Drinking water will no longer be used to fill up a lake in Orange County. That’s in response to the severe drought. Instead, Lake Mission Viejo will use purified recycled water.
They’re calling it designer water because it’s being designed just for Lake Mission Viejo.
About half the lake is filled with recycled water, but the other half is drinking water, enough to supply 700 families a year and that’s about to change.
Lake Mission Viejo is roughly one and a half times the size of Disneyland, a place where boaters cruise, swimmers splash and fishermen drop their lines.
But every year more than 100 million gallons of water evaporate from the private lake and must be replaced. The question became at what cost?
“I think people were definitely aware that we had to find a solution fast,” said Eva Stark, a lake member.
The lake association voted to spend $5 million for a recycling plant like this one, but will purify the recycled water in three steps; microfiltration, reverse osmosis and ultra violet light. After that the water will go right into the 1.2 billion gallon lake.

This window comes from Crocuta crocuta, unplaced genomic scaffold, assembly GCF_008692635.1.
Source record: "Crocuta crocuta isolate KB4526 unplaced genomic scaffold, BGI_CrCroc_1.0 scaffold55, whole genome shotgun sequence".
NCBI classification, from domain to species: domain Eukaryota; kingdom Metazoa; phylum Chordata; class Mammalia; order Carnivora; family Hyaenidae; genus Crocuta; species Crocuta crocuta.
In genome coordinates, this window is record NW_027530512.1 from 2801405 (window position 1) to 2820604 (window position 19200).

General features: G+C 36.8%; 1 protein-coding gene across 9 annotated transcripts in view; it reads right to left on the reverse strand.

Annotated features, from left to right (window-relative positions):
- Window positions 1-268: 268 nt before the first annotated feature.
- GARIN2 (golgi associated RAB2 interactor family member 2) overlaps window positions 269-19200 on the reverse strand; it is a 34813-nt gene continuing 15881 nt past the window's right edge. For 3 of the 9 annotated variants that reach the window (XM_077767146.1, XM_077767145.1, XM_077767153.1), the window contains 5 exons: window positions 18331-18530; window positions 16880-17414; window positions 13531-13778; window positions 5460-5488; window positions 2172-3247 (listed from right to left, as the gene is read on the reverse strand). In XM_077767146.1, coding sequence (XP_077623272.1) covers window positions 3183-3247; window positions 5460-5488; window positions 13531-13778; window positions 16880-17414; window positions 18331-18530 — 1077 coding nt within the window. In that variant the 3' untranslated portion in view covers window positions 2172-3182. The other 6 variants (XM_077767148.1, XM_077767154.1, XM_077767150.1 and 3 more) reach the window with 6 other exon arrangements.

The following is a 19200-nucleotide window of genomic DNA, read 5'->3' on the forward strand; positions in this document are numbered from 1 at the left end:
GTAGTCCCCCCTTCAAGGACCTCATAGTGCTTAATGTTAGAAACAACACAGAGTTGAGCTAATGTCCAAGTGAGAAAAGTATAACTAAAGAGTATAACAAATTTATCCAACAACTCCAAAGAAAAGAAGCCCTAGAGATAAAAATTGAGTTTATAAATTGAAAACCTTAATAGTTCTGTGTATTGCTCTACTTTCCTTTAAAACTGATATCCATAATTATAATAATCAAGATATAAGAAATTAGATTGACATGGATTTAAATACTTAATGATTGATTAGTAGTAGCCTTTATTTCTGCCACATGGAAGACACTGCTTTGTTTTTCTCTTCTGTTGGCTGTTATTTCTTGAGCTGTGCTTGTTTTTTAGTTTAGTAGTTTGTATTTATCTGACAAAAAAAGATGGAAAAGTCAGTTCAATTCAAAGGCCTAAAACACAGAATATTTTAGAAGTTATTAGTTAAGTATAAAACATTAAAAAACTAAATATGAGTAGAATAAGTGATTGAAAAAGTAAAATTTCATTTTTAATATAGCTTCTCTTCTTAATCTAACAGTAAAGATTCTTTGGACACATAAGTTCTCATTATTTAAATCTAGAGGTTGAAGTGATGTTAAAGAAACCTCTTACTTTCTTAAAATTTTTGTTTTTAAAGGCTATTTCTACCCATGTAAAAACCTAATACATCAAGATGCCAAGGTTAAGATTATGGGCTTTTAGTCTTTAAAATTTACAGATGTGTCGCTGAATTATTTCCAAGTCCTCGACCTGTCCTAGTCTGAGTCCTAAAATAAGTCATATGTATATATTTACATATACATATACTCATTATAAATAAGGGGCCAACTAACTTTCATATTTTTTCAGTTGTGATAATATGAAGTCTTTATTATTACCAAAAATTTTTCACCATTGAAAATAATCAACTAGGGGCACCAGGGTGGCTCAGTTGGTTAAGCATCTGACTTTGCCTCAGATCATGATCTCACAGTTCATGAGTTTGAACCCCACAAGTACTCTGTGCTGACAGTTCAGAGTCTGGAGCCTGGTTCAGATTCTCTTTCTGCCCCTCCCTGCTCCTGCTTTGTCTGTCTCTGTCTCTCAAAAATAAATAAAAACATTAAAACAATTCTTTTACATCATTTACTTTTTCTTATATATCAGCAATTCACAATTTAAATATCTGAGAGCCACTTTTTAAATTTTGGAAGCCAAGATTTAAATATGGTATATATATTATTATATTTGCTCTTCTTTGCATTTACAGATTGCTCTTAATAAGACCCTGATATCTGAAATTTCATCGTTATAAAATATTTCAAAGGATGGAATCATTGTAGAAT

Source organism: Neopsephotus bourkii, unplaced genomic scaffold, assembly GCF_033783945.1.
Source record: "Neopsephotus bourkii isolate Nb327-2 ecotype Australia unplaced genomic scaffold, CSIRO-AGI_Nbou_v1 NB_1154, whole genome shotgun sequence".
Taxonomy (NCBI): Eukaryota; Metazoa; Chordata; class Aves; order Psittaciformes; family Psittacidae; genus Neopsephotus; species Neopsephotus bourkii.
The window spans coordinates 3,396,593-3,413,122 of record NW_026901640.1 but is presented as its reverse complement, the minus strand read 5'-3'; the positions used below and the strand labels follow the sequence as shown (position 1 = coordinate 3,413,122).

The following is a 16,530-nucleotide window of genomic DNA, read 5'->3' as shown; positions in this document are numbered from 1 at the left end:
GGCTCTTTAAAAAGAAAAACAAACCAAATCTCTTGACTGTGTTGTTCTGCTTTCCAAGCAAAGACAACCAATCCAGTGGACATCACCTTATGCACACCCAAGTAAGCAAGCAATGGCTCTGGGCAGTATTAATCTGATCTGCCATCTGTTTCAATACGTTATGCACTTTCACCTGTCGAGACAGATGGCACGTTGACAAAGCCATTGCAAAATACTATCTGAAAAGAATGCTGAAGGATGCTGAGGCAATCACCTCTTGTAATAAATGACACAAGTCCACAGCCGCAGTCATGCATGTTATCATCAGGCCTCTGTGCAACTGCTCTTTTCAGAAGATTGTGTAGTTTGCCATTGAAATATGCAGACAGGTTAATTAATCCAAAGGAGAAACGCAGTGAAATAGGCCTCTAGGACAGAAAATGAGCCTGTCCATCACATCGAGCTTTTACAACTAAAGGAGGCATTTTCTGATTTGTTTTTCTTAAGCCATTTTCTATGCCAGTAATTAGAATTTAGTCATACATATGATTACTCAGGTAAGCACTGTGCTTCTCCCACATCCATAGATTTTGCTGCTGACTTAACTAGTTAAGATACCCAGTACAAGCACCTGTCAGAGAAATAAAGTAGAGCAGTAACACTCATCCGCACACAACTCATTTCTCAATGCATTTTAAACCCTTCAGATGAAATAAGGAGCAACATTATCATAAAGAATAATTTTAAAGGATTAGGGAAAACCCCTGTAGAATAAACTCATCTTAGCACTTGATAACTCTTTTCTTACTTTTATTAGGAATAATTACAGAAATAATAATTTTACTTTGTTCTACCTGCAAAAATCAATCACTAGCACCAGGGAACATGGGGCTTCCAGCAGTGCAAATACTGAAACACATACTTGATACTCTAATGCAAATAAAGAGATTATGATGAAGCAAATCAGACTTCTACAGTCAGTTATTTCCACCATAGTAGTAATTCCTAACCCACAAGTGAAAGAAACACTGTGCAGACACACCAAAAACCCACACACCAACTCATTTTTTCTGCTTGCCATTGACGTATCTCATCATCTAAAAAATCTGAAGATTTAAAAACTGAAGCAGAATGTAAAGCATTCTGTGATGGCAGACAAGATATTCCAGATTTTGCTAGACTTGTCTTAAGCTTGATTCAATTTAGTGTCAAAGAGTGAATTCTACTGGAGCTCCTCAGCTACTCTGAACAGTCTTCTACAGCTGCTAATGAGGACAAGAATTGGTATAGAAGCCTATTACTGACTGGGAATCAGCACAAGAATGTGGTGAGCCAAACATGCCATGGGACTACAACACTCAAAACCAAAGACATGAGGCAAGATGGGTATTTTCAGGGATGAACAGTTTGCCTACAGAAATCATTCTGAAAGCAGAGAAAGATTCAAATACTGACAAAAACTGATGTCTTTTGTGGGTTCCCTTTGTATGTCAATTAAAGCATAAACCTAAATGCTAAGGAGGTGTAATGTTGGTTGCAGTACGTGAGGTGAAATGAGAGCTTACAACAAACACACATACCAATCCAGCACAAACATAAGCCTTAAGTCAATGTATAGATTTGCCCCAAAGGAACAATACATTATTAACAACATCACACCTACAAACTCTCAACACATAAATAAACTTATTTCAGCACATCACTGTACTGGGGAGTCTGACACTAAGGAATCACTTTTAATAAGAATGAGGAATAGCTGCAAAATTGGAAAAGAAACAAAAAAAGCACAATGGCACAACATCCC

“We’re not aware of anybody else doing anything of this nature for a recreational lake,” said Don Bunts, of the Santa Margarita Water District. “It is a rather unique approach.”
The formula had to be safe enough for fish and for people.
Kelly Peterson admits she rarely lets her kids swim here, but doesn’t want to think about the alternative.
“Probably necessary in a drought,” she said. “I think it would be a shame to let it dry up.”
The Santa Margarita Water District has been tasked with cutting back 24 percent of its water supplies. Once the new plant is up and running that will represent almost one fifth of the mandated cutbacks.
Lake officials say with the price of drinking water going up, in the end, the recycled water may eventually be cheaper. They estimate it will take six months to a year to bring that designer water on line.